An hourly fee is a set amount paid per hour. At the beginning of the case, the attorney will probably require a lump sum, called a retainer. This may be a couple thousand dollars, and as the attorney works on the case they will withdraw the fees they have earned. A contingency fee is contingent on the outcome. You only pay if you win. If you lose, you pay nothing. A contingency fee is generally 1/3 of what you recover. Obviously, this cuts into your recovery, but if you can't afford to pay upfront, it may be a good option. In contingency cases, attorneys generally cover all the costs upfront. Here are some factors that go into deciding what type of fee is charged in any given case:
The size of the debt
An attorney will generally charge a contingency fee for a larger case, and an hourly fee for a smaller case. The contingency arrangement is both a risk and a reward for the attorney. The risk is that they could spend many hours on your case and get nothing in the end if you don't win. The reward is that if they do win, they get a significant fee. Therefore, the risk isn't worth it unless the amount you're seeking to collect is large. For example, if you want to collect a debt from someone who owes you $10,000, an attorney probably wouldn't take it on a contingency basis. If they are successful, they would get a fee of about $3,300, which may not be worth the risk if they spend a lot of time on the case. If they spend 25 hours on your case and charge $200 an hour, they would get $5,000 by charging hourly.
The likelihood of success
The size of the debt isn't the only consideration. An attorney will also look at the likelihood of success. If you have small case but it's fairly straightforward and you're likely to be successful, an attorney might take it on a contingency basis, even if they generally charge hourly for small cases. For example, if you are trying to recover a small amount from a large company, the company can probably afford to pay the debt and would rather pay it than go through litigation. A case like this may settle easily. On the other hand, a large amount doesn't necessarily mean a contingency fee will be charged. If you're seeking to collect $250,000, but the person who owes you the debt has no money, then a recovery isn't likely. An attorney wouldn't want to take the case on a contingency fee basis, because they aren't going to get paid if you don't get paid. They would probably charge hourly instead.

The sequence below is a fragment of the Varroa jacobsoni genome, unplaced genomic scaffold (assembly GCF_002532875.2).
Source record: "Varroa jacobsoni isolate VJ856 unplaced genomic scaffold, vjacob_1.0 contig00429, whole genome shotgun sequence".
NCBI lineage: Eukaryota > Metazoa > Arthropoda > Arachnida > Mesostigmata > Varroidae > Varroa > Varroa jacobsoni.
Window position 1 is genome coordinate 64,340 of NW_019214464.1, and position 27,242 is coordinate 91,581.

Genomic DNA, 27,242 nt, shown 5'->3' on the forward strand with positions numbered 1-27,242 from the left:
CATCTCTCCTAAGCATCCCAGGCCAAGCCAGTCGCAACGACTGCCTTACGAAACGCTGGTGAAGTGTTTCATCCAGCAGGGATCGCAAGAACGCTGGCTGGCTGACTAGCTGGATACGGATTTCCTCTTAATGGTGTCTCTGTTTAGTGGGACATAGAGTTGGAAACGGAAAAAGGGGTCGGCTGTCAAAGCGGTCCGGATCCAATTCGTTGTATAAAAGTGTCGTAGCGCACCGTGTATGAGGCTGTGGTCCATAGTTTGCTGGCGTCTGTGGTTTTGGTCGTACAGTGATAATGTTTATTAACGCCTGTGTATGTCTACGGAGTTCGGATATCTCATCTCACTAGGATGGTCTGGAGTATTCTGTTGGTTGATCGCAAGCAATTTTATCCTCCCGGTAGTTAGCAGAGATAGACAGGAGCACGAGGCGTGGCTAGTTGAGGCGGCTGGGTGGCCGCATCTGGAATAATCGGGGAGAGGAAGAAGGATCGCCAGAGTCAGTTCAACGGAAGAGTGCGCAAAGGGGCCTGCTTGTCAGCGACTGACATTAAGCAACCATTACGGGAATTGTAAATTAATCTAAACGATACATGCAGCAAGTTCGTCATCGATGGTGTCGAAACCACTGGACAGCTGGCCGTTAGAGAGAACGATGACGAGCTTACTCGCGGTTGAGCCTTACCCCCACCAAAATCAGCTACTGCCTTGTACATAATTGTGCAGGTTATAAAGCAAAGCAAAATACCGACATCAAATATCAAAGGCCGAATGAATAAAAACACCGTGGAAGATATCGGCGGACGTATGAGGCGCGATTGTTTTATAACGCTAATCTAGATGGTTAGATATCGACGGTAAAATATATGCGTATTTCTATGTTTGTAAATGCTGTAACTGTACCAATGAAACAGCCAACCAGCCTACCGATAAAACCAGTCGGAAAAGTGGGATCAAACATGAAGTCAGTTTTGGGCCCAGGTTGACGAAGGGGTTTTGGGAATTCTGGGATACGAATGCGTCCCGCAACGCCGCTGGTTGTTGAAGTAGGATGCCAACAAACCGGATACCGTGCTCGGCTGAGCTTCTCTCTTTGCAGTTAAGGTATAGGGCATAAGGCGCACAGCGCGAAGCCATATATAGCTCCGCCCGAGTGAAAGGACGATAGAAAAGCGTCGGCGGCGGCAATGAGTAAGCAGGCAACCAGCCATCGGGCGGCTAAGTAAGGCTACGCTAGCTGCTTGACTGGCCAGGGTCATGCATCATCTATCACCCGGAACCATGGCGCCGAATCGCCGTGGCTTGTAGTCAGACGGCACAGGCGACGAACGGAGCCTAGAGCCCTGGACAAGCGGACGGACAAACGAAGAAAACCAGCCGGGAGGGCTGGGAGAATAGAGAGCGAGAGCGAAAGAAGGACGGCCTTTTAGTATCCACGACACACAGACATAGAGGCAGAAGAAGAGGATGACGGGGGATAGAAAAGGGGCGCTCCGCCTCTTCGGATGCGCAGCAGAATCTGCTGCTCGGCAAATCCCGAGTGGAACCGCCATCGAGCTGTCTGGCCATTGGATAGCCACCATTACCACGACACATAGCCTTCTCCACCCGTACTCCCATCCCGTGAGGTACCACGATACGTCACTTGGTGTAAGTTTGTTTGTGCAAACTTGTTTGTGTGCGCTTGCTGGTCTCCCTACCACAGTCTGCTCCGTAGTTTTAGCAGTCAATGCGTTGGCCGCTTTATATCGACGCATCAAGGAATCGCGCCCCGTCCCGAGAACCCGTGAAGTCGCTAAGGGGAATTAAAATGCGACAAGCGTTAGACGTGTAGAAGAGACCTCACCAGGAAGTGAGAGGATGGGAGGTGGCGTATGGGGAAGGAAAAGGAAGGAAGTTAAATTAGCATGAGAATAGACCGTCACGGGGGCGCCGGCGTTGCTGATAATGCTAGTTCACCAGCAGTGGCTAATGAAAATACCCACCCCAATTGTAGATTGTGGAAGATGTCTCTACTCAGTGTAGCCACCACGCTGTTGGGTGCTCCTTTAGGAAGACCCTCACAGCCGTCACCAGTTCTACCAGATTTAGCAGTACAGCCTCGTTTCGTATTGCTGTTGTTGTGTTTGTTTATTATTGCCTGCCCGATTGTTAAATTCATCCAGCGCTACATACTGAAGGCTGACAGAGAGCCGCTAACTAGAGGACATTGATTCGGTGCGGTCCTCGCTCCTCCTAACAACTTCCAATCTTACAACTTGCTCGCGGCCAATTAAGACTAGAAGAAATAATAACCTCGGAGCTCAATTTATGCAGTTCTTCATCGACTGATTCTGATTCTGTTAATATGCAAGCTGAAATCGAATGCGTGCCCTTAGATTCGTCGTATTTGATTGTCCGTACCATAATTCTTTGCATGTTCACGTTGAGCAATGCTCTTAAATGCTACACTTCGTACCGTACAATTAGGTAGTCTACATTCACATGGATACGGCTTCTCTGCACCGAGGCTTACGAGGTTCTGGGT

Ask questions and get it in writing
The bottom line is that debt collection attorneys consider several factors in deciding what type of fee to charge a client. Make sure you ask lots of questions. Ask how you will be billed, and whether the bill will be detailed if you're paying hourly. Ask if you will be charged any miscellaneous fees or costs during your case. In contingency situations, there generally are no extra fees - the attorney covers all costs upfront. Before you hire someone, you should sign a fee agreement. Make sure you understand everything before signing, and don't be afraid to ask questions.
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